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Intro to Data Visualisation for Tableau users

My introduction to data visualisation workshop which I run at work
by

Paul chapman

on 19 July 2016

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Transcript of Intro to Data Visualisation for Tableau users

Transforming information into insight
Introduction to Data Visualisation
Data Visualisation
Think first
Visualise second

Information v Insight
Known for his conversational maxims, describing the characteristics of polite conversation, each of which can be applied equally well to communicate quantitative information in the workplace via tables and graphs
Paul Grice a 20th Century Philosopher
This is the kind of graph that software products, including Excel, encourage us to create. They give us an infinite selection of poorly designed graphs from which to choose. What we really need, however, is a small selection of graphs that really work.

Using this graph, try to see the pattern of change across the months in actual values. Try to determine one of the actual values. Try to compare actual to budget over time.

Let's transform this graph into one that communicates...
Get to the point
3 simple rules:

1) Clarify the purpose
Why are you sharing this insight?

2) Simplify the message
Remove all the noise

3) Drive the outcome
Insight should drive action

Information requires interpretation whereas insight requires action.

The difference between information and insight is often the way it is presented to and perceived by the audience - hence the importance of data visualisation.


Information is not the same as insight.

Information tells you that the chicken crossed the road
whereas insight tells you why the chicken crossed the road
Insight often points to other lines of enquiry like...

Why did the duck cross the road?
Confuse
Bore or
Alienate
Data visualisation can either:
Inform
Engage
Facilitate action
Benefits of getting your visualisation right:
Focuses discussion around the important points of your message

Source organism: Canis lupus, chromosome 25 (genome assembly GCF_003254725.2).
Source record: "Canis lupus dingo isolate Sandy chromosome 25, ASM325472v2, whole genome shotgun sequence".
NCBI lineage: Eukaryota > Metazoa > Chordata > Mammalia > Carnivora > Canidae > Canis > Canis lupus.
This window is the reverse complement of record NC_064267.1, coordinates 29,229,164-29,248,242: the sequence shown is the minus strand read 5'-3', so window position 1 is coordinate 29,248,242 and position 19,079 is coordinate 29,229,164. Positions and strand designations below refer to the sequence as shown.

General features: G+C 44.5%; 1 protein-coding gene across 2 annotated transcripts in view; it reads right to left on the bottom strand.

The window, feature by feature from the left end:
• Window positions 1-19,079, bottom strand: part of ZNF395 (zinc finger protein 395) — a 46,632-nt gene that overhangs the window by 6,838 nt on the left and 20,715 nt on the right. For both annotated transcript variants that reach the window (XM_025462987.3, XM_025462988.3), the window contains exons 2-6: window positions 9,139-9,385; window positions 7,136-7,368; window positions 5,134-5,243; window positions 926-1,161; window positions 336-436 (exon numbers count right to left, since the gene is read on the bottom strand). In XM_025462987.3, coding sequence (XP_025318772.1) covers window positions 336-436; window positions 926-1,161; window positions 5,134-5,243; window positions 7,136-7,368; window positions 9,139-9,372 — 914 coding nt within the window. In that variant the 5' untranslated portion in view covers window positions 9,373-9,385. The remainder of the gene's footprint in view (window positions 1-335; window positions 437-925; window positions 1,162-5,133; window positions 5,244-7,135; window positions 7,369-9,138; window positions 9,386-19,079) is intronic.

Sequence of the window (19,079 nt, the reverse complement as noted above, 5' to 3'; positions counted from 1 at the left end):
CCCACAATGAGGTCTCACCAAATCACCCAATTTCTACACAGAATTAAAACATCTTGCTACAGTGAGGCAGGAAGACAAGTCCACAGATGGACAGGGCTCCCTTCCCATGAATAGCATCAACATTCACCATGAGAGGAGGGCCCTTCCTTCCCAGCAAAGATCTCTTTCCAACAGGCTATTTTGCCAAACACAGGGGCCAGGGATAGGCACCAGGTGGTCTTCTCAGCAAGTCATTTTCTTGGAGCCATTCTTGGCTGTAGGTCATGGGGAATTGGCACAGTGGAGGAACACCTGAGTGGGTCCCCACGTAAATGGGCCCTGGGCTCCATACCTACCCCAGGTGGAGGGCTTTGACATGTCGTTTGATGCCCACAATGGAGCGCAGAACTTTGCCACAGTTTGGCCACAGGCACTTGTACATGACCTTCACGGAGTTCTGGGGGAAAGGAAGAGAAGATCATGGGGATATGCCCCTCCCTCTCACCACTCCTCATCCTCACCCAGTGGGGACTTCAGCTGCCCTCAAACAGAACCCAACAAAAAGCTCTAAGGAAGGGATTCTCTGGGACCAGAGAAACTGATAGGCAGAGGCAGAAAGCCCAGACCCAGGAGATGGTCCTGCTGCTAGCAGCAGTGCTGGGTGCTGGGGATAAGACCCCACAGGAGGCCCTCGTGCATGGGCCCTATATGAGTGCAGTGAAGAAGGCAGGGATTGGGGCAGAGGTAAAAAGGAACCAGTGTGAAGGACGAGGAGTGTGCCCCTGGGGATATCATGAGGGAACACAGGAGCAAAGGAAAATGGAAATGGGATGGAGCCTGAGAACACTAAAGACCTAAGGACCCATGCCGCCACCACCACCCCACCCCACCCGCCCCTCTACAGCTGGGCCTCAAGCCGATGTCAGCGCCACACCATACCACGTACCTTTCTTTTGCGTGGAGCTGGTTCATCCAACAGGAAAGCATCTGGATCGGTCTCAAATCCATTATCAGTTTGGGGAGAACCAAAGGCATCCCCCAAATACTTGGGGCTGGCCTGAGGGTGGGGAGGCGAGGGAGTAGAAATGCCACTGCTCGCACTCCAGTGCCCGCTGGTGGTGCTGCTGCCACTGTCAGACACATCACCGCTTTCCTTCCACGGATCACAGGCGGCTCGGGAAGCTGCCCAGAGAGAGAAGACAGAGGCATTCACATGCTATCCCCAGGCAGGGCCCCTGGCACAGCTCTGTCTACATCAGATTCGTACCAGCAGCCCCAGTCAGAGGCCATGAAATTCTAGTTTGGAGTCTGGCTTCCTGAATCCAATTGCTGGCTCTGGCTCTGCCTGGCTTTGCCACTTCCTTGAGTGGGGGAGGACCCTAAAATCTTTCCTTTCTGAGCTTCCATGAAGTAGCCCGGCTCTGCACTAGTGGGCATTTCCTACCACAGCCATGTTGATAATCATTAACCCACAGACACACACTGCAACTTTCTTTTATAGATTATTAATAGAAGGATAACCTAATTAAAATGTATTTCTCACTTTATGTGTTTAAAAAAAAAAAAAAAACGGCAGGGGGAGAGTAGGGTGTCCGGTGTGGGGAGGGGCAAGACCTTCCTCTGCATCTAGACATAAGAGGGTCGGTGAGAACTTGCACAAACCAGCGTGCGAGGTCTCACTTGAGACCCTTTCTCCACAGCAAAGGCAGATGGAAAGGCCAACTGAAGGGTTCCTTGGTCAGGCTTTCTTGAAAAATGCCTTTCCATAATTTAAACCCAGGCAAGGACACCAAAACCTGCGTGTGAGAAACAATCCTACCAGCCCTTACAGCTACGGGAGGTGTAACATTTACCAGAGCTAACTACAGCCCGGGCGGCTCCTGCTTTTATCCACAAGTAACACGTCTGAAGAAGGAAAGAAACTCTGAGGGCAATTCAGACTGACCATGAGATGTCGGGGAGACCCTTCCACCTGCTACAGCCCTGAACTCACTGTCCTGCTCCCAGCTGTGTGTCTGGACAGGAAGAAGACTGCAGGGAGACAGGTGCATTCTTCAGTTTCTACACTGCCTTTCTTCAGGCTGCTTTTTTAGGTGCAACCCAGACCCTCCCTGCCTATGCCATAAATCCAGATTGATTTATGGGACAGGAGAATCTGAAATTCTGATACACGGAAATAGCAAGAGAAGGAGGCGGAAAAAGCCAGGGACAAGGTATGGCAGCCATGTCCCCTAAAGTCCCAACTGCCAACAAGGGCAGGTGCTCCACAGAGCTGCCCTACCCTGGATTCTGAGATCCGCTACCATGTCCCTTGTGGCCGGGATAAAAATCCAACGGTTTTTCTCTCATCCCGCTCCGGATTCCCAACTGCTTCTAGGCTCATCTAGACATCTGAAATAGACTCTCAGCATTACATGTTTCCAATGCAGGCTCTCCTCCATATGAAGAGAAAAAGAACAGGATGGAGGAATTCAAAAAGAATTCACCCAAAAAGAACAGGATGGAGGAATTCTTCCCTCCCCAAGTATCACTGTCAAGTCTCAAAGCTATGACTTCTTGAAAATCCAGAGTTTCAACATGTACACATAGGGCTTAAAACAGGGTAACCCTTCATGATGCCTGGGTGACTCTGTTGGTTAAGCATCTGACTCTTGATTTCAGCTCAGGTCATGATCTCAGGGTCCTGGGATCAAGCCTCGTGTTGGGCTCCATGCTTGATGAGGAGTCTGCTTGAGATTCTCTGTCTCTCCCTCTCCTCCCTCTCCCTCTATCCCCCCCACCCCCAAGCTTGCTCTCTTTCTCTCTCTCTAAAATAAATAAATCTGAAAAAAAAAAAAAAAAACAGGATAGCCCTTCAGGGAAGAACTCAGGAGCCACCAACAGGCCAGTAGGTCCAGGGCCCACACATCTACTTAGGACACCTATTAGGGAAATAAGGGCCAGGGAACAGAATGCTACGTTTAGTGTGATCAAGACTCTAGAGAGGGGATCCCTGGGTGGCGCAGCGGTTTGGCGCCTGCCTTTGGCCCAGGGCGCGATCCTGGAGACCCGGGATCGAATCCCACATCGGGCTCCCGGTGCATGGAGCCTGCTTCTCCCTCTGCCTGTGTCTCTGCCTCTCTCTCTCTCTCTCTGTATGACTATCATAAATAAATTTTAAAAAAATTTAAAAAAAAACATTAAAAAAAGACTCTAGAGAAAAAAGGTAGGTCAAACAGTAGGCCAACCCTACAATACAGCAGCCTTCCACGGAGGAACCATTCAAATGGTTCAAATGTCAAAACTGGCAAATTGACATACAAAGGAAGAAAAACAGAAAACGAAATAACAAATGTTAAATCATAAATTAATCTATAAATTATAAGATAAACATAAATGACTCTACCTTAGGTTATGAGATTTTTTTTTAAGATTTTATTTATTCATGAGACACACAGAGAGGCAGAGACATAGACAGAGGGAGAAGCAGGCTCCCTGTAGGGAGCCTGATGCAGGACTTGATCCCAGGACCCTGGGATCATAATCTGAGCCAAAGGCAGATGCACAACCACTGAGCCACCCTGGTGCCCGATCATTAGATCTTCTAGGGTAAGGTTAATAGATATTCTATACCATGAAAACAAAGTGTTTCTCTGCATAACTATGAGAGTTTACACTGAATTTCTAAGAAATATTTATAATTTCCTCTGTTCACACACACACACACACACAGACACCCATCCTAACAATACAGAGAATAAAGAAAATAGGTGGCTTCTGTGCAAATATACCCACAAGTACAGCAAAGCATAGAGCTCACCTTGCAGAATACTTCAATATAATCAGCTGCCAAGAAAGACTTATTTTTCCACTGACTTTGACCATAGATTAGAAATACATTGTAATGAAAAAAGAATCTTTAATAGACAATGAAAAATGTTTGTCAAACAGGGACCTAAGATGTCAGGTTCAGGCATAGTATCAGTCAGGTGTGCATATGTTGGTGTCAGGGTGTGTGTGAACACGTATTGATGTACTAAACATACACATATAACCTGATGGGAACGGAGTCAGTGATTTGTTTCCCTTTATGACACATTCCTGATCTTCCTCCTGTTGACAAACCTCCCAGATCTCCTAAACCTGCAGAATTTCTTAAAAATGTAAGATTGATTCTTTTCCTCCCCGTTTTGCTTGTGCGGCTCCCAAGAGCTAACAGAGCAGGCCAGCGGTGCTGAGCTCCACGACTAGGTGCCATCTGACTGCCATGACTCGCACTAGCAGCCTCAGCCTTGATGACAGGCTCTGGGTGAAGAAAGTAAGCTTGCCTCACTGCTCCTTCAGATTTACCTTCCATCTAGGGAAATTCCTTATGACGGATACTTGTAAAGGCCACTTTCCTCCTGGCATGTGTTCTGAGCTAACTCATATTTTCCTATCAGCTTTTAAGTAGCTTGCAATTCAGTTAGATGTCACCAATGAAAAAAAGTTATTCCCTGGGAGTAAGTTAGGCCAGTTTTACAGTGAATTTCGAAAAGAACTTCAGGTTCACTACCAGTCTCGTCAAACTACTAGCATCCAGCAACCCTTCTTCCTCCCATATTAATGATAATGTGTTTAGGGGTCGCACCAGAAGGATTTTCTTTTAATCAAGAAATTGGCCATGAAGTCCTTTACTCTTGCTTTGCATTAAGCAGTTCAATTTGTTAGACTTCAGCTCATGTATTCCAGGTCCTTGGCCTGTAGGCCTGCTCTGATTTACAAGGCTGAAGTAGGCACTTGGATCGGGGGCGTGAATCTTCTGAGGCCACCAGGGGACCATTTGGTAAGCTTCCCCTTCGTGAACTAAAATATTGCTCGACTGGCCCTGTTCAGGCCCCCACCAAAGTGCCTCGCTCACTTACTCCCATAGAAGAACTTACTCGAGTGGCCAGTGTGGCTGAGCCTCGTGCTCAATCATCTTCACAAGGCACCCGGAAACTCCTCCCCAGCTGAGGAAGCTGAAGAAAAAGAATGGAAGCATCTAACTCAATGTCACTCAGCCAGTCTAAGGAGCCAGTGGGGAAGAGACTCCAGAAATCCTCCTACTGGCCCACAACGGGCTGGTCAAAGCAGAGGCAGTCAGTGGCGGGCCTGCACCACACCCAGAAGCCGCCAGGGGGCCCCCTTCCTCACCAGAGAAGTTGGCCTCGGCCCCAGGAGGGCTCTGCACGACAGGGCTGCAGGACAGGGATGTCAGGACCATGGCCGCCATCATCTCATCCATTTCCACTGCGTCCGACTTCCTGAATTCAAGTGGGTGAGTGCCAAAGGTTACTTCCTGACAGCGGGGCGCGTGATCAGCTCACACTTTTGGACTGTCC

Makes data driven decision making easier
Stimulates stakeholders to respond
“The ability to design effective visual displays of data is not intuitive; it requires a set of visual design skills”.
(Stephen Few)
An effective visualisation of your data helps clearly identify and draw attention to issues which require a decision; thus driving the organisation forward. It is the call to action which should shape your choices when creating the most suitable data visualisation.
William Playfair was one of the first people to tell a story using a graph, making the case in 1786 against England's policy of financing colonial wars through national debt
Graphs are now commonplace, 229 years later, partly due to the arrival of the PC, fully integrated into the fabric of modern communication.

However, this makes us feel like experts in graph design which couldn't be further from the truth - especially for news organisations.
Graphs today
In case you think the Onion's spoof newscast is an exaggeration
Today, vastly more misinformation is disseminated unintentionally because people do not know how to use charts to communicate what they intend to.
One Common problem with the display of quantitative information is that people often choose the wrong medium of display - a graph when a table would work better and vice versa.
Pie Charts
The purpose of this graph is to display how Company G is doing in relation to its competitors.
Is the message clear?
You find that when someone creates a graph that appears inadequate, they try to fix it with sex appeal
By adding 3D and lighting effects the chart becomes harder to read
Design Choice matters when telling a story
Remove thick borders
Have a precise scale
Single labels for currency
Orient the legend in same order
Focus colour on the actuals
Bar graphs should ALWAYS start at zero
Reset scale when using lines
One chart alone may not be the answer
Do not try and fit onto one graph

Tables and graphs help us ........
Think
and
Communicate
Four Categories
Quantity
Quality
Relevance
Manner
Make your contribution to the conversation informative
Do not make it more informative than necessary
Quantity
Do not say what you believe is false
Do not say that for which you lack adequate evidence
Quality
Be relevant to the current topic of conversation
Relevance
Avoid obscurity of expression
Avoid ambiguity
Be brief
Be orderly
Manner
Determine the medium that tells the story best
Design the components to tell the story clearly
Tables work best when:
used to look up individual values
used to compare individual values
Data must be precise
You must include multiple units of measure
You want to show both details and summaries
Variance of size and relevance are not an issue
Graphs work best when:
used to feature patterns, trends, exceptions and entire series of values at once
Compare sets of data
Show the minimums and maximums quickly
Any data we present is made up of two parts -
Quantitative Values (Measures in Tableau)
Categorical Labels (dimensions in Tableau)

Quantitative values are the measures of something related to the business -
Sales, capacity, RPS, contribution
Categories break the measures down into meaningful groups and provide meaningful labeling
Scales on a graph are either quantitative or categorical, three of which are common in graphs -
Nominal: Individual items along the scale differ in name only and do not have a particular order and represent no quantitative values
Sales; Operations; Finance
Ordinal: The items along the scale have an order of rank but do not represent quantitative values
1st; 2nd; 3rd; 4th
Interval: The items along the scale have an intrinsic order which does correspond to quantitative values
(0-99, 100-199, 200-299, January, February, March)